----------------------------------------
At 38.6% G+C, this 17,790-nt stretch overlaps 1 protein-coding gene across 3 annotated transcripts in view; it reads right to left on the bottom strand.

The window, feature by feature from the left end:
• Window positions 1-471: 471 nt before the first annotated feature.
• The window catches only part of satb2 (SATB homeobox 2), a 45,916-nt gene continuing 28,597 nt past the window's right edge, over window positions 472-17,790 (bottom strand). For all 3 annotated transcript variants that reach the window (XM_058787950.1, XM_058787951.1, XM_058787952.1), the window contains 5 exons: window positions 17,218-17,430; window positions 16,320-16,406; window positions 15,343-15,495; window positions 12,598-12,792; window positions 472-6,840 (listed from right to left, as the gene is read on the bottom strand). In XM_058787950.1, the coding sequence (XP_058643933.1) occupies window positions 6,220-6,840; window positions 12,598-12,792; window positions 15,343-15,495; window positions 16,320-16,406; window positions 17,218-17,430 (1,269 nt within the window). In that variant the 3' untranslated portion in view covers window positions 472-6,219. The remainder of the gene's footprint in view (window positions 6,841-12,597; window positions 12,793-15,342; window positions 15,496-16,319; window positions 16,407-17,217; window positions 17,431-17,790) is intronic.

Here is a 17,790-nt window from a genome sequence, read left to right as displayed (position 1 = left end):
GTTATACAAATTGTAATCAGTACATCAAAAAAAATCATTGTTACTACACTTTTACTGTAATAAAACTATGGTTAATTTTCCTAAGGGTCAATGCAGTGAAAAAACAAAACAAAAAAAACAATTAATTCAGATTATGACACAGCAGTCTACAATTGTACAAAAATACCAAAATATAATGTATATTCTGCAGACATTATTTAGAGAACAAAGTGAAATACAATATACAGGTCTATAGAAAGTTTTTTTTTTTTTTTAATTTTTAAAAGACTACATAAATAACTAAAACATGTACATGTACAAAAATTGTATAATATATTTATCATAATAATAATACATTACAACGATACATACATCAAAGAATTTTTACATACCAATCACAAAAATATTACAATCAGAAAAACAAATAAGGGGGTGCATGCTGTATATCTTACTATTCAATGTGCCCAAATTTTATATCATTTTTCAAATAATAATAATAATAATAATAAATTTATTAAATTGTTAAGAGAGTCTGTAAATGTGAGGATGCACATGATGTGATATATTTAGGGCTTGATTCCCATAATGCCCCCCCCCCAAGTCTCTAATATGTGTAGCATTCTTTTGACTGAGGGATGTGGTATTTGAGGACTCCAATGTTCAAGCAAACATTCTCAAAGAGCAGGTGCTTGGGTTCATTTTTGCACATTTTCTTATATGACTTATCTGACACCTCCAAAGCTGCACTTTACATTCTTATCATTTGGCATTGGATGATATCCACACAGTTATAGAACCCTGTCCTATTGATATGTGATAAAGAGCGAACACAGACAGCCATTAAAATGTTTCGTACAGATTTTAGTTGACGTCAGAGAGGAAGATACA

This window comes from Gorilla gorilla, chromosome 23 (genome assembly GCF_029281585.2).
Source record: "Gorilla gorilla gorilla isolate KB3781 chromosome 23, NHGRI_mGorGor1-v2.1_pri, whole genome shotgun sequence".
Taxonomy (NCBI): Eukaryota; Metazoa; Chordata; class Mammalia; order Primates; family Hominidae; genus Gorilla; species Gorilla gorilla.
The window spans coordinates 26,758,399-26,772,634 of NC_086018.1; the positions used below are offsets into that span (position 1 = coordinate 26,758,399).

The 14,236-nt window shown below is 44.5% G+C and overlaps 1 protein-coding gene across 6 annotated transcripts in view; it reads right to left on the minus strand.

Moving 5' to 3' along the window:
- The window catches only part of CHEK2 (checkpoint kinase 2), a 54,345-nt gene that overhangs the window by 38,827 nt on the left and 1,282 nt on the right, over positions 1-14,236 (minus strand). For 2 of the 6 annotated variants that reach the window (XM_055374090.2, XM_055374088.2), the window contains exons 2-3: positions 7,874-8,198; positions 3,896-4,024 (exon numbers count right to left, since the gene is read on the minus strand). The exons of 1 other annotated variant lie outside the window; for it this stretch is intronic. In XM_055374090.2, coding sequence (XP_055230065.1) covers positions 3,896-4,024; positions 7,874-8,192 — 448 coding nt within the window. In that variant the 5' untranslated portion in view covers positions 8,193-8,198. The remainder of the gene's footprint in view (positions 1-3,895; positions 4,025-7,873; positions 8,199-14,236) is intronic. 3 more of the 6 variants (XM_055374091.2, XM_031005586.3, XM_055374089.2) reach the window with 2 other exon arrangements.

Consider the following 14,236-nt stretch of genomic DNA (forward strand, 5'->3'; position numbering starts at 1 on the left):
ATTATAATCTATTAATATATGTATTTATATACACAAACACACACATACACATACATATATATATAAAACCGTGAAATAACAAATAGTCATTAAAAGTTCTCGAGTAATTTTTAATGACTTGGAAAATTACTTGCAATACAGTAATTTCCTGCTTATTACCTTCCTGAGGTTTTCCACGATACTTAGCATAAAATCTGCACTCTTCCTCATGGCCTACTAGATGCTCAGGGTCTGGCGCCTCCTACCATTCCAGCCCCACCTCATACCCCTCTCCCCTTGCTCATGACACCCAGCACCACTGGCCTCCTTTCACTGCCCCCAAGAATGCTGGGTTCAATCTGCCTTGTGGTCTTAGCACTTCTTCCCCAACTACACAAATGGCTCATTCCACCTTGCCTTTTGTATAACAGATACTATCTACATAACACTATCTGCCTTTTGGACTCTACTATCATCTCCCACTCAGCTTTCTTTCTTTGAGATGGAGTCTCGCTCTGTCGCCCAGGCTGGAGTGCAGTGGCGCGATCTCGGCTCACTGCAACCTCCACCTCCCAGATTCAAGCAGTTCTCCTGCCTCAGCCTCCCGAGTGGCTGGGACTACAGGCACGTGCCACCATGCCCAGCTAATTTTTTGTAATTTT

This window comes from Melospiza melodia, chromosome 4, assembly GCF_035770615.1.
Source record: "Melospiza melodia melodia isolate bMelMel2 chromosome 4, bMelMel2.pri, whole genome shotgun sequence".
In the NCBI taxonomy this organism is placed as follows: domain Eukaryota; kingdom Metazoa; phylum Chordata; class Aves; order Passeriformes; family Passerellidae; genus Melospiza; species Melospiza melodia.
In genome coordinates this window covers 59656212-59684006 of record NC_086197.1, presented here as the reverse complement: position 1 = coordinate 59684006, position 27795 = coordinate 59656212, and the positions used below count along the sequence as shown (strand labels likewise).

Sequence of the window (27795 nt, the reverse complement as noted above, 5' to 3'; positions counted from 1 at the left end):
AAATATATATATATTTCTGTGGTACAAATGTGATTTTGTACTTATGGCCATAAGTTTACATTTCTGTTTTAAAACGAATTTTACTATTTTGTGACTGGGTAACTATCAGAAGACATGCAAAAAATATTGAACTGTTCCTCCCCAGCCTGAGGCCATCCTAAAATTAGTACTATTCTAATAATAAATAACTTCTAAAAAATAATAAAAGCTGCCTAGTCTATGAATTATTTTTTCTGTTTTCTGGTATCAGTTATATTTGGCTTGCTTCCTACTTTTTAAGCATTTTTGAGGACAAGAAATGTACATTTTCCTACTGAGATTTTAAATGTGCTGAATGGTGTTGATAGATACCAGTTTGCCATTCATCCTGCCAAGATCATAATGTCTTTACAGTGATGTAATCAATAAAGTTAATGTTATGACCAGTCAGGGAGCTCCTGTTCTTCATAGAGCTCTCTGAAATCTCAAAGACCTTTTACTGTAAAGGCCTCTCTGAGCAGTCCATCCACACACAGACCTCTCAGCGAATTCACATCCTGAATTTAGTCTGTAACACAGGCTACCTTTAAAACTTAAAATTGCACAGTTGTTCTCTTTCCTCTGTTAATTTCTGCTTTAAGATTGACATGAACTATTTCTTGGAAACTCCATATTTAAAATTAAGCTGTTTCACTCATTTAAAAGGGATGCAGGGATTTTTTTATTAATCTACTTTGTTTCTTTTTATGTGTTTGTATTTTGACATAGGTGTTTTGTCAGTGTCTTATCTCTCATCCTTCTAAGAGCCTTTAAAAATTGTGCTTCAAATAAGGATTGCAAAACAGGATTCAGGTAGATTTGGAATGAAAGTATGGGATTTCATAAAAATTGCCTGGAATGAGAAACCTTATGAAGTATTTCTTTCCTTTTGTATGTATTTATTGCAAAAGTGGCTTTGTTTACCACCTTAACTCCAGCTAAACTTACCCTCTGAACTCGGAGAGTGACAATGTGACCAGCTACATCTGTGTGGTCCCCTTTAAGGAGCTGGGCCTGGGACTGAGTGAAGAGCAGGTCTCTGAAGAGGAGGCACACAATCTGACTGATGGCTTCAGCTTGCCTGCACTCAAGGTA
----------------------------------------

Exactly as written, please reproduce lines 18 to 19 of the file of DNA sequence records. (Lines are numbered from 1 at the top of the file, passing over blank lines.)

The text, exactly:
In the NCBI taxonomy this organism is placed as follows: domain Eukaryota; kingdom Metazoa; phylum Chordata; class Aves; order Passeriformes; family Passerellidae; genus Melospiza; species Melospiza melodia.
In genome coordinates this window covers 59656212-59684006 of record NC_086197.1, presented here as the reverse complement: position 1 = coordinate 59684006, position 27795 = coordinate 59656212, and the positions used below count along the sequence as shown (strand labels likewise).